Tuesday, October 4, 2022

Floating artificial leaves generate clean fuels from sunlight and water

A team of researchers from the University of Cambridge has developed floating ‘artificial leaves’ that generate clean fuels from sunlight and water and could eventually operate on a large scale at sea.

These ultra-thin, flexible devices take their inspiration from photosynthesis – the process by which plants convert sunlight into food. The low-cost, autonomous devices are light enough to float; they could be used to generate a sustainable alternative to petrol without taking up space on land.

While renewable energy technologies, such as wind and solar, have become significantly cheaper and more available in recent years, for industries such as shipping, decarbonization is a much taller order. About 80% of global trade is transported by cargo vessels powered by fossil fuels, yet the sector has received remarkably little attention in discussions around the climate crisis.

For several years, a research group in Cambridge has been working to address this problem by developing sustainable solutions to petrol that are based on the principles of photosynthesis. In 2019, they developed an artificial leaf, which makes syngas, a key intermediate in the production of many chemicals and pharmaceuticals – from sunlight, carbon dioxide, and water.

The earlier prototype generated fuel by combining two light absorbers with suitable catalysts. However, it incorporated thick glass substrates and moisture-protective coatings, resulting in a bulky device.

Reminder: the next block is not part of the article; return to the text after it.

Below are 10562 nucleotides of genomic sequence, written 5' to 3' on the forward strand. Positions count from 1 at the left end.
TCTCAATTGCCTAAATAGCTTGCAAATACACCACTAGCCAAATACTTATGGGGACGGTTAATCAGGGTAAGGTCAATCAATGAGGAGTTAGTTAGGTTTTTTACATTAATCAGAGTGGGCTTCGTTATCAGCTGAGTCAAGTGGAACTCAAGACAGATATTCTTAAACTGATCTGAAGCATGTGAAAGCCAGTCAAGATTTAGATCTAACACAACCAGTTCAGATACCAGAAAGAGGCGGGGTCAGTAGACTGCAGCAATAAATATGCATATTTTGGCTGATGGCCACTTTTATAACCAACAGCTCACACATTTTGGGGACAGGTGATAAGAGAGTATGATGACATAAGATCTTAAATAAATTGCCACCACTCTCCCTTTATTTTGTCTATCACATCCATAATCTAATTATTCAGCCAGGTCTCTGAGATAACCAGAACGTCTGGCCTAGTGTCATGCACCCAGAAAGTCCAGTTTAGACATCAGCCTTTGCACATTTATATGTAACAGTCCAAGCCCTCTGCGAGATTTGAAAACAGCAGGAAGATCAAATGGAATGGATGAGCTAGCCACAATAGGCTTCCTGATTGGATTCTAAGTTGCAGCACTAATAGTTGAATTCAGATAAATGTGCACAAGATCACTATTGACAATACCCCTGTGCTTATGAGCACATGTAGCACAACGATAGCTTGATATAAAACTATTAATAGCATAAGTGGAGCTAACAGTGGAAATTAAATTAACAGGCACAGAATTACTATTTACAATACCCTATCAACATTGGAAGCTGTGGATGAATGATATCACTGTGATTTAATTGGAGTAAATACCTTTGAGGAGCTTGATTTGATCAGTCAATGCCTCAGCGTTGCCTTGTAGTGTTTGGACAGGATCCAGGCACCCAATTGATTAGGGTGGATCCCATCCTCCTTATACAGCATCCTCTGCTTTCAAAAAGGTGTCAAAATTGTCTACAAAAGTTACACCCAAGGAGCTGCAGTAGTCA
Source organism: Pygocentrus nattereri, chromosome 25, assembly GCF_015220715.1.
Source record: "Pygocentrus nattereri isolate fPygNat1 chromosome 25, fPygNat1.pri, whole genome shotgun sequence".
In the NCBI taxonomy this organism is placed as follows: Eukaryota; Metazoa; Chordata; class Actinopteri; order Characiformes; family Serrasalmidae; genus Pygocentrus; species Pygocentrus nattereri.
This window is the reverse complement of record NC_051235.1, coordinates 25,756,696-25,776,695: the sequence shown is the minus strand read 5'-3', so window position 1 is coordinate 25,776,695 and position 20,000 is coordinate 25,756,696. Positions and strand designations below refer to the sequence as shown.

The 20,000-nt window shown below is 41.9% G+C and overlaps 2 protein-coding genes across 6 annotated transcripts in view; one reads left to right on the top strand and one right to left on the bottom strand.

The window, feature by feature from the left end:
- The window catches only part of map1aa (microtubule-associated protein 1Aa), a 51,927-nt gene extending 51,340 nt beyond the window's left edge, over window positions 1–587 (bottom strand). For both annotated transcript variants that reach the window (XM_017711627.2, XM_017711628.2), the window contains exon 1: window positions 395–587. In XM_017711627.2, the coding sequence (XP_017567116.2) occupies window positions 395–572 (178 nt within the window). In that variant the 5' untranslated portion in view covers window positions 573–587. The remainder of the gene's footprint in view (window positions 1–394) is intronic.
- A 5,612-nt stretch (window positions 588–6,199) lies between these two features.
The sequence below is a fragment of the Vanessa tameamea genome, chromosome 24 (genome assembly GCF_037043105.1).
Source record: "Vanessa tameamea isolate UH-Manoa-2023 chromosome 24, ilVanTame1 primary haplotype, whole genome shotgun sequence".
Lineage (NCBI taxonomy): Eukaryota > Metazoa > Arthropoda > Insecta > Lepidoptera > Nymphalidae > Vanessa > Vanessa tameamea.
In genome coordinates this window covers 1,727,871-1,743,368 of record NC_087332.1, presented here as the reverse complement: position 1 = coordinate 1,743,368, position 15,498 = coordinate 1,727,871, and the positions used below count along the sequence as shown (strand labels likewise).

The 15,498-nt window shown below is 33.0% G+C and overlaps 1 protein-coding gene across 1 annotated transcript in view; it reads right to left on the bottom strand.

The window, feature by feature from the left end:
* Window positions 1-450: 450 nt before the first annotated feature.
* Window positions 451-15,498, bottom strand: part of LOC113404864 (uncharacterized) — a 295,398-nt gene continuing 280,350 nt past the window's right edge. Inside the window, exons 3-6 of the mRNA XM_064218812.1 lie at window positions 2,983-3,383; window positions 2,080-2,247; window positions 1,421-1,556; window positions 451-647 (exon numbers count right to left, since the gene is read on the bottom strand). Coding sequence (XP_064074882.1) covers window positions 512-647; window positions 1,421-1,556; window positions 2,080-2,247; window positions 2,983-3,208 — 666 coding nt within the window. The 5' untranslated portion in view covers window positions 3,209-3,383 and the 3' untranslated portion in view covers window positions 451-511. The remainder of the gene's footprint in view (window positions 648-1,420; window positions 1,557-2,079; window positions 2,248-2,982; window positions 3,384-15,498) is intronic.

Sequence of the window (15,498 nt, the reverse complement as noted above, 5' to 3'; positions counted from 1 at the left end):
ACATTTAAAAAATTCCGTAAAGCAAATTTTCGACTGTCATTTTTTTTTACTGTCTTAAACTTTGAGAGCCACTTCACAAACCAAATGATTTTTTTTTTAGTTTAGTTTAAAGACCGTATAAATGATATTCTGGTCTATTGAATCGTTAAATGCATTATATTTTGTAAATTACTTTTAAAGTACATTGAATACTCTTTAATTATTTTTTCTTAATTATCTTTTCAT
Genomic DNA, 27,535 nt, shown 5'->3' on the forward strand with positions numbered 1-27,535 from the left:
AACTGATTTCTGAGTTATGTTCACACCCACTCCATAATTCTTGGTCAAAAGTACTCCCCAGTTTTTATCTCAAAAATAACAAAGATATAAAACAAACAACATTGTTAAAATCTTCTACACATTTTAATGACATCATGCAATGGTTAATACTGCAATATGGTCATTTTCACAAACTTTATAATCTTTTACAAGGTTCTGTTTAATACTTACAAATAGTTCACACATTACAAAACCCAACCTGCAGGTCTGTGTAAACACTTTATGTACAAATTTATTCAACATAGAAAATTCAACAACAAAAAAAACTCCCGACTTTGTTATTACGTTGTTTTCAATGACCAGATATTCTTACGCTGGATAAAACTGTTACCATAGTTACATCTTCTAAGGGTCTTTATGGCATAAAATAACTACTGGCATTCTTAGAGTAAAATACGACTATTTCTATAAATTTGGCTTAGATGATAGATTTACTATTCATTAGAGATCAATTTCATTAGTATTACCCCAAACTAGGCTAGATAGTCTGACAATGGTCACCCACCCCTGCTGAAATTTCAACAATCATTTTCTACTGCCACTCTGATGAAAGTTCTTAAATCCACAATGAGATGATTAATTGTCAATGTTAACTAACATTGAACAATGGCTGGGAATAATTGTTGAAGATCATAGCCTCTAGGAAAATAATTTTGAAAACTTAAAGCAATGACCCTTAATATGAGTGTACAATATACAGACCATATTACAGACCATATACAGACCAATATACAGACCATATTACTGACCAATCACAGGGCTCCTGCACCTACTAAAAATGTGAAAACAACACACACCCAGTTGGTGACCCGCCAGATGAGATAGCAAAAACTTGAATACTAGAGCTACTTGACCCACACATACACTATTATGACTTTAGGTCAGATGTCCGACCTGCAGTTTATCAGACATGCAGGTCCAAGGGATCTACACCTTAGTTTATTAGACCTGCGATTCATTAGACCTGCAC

For the new version of the artificial leaf, the researchers took their inspiration from the electronics industry. But the challenge was to deposit light absorbers onto lightweight substrates and protect them against water infiltration.

To overcome these challenges, the team used thin-film metal oxides and materials known as perovskites, which can be coated onto flexible plastic and metal foils. The devices were then covered with micrometer-thin, water-repellent carbon-based layers that prevented the devices from moisture damage. The resulting device was an artificial leaf that could float on the water’s surface.

“This study demonstrates that artificial leaves are compatible with modern fabrication techniques, representing an early step towards the automation and up-scaling of solar fuel production,” said Dr. Virgil Andrei from Cambridge’s Yusuf Hamied Department of Chemistry, the paper‘s co-lead author. “These leaves combine the advantages of most solar fuel technologies, as they achieve the low weight of powder suspensions and the high performance of wired systems.”

Tests of the new artificial leaves showed that they could split water into hydrogen and oxygen or reduce CO2 to syngas. Outdoor tests of the lightweight leaves on the River Cam showed that they could convert sunlight into fuels as efficiently as plant leaves.

Researchers say this is the first time that clean fuel has been generated on water, and if scaled up, the artificial leaves could be used on polluted waterways, in ports, or even at sea, and could help reduce the global shipping industry’s reliance on fossil fuels. While additional improvements will need to be made before they are ready for commercial applications, the researchers say this development opens whole new avenues in their work.

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